The SST has an interview with Father of the Internet Vint Cerf.
Cerf was in Auckland and Wellington last week as the keynote speaker at a conference addressing an impending crisis in the internet’s infrastructure. In the next two years, the world will run out of internet addresses, necessitating a shift to an updated version of internet protocol called IPv6. It will have enough addresses for everybody in the world (China currently has only 22% internet penetration), as well as their phones, PDAs and whatever else they want to put online (Cerf knows of a guy who internet-enabled his surfboard). The impending scarcity will lead to an ugly scramble of grey markets and desperate, retroactive crisis management unless efforts are sped up to adopt the new protocol.
“It’s going to be messy,” he says. “I’m not looking forward to 2010.”
Cerf is often asked to predict where technology will lead in the future; you need only to go back a decade to check his hit rate. In 2000, he wrote in Time magazine of a mobile device on the horizon that would combine a phone, camera, email, payment system and digital book, and would have a catchy name. He suggested Widget (Wireless Internet Digital Gadget for Electronic Transactions); seven years later, Apple plumped for “iPhone”.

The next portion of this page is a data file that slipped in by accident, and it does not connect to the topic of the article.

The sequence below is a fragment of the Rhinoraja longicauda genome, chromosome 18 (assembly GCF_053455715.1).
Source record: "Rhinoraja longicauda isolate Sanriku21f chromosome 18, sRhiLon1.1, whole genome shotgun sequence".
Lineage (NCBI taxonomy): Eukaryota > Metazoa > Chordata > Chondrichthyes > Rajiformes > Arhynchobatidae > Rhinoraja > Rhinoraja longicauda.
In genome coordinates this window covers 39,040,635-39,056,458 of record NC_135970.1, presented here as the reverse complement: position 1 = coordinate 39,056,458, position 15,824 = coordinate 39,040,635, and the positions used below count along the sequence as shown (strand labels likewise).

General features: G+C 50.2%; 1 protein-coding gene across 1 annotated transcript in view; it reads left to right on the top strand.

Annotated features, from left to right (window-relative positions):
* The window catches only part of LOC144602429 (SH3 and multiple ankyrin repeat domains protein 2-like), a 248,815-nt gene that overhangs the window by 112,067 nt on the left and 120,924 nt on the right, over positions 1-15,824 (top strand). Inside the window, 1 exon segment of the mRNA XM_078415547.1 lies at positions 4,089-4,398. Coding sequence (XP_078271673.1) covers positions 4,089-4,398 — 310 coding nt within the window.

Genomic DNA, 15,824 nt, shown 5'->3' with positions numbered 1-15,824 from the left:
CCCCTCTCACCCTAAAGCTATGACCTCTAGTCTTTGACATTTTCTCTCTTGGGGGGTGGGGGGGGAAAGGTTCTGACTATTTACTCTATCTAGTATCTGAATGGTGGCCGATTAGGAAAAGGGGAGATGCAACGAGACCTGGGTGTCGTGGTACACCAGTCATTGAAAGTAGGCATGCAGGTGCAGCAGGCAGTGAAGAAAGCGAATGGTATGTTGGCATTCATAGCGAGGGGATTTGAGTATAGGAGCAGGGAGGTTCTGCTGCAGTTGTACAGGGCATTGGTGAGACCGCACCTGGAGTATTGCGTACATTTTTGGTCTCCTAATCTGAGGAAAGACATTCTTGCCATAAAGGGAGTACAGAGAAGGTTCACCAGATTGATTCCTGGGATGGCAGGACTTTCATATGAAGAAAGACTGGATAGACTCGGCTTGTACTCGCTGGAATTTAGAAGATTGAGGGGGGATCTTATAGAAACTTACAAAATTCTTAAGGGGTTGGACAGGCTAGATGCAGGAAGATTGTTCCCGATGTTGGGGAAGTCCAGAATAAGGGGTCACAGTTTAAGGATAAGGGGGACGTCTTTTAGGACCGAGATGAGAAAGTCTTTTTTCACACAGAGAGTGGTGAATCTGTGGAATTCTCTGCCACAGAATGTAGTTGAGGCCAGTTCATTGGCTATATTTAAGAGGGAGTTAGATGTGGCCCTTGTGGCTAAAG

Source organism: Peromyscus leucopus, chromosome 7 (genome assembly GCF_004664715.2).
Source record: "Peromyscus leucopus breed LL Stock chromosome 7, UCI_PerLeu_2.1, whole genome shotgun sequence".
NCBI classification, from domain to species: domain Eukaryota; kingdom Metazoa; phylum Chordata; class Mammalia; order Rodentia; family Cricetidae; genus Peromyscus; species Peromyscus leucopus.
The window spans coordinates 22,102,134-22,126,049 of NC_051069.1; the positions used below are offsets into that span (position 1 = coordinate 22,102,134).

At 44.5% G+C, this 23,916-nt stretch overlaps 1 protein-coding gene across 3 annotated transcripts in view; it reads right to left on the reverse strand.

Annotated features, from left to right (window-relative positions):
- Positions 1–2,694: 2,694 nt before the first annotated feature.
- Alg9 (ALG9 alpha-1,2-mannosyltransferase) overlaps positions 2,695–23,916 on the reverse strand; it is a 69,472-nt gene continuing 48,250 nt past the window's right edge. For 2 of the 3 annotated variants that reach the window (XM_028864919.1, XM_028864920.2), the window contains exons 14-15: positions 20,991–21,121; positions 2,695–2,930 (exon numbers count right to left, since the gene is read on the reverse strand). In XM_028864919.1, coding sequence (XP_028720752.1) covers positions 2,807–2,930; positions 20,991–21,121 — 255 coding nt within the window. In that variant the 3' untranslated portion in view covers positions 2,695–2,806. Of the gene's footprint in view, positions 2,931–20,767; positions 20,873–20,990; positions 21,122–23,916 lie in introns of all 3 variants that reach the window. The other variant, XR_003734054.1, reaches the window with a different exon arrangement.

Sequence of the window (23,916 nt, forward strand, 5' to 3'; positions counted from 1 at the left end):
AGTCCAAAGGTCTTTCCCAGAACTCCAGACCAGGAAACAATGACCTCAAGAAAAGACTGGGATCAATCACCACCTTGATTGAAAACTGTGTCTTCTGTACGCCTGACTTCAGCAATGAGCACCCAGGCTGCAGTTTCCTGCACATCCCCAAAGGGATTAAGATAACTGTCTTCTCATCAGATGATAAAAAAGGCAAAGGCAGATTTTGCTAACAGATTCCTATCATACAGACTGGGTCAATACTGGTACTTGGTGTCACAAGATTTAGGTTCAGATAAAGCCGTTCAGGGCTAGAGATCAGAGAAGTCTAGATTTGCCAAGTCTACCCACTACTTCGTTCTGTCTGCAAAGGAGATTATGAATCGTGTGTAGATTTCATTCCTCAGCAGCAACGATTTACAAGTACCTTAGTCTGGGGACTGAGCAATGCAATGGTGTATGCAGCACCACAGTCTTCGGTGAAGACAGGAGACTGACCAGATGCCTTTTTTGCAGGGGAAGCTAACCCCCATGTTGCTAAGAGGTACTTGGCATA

His current predictions that the falling cost and rising sophistication of programmable devices will allow the internet to be widely embedded in inanimate objects, in our bodies, and in outer space are already starting to be realised. Cerf’s wine cellar is internet-enabled, sending him a text message when the temperature and humidity reach unfavourable levels. Cheap, passive computers, embedded in objects and activating sensors, will become ubiquitous, he predicts, leading to advancements in automated shipping and inventory control.
I like the Internet-enabled wine cellar.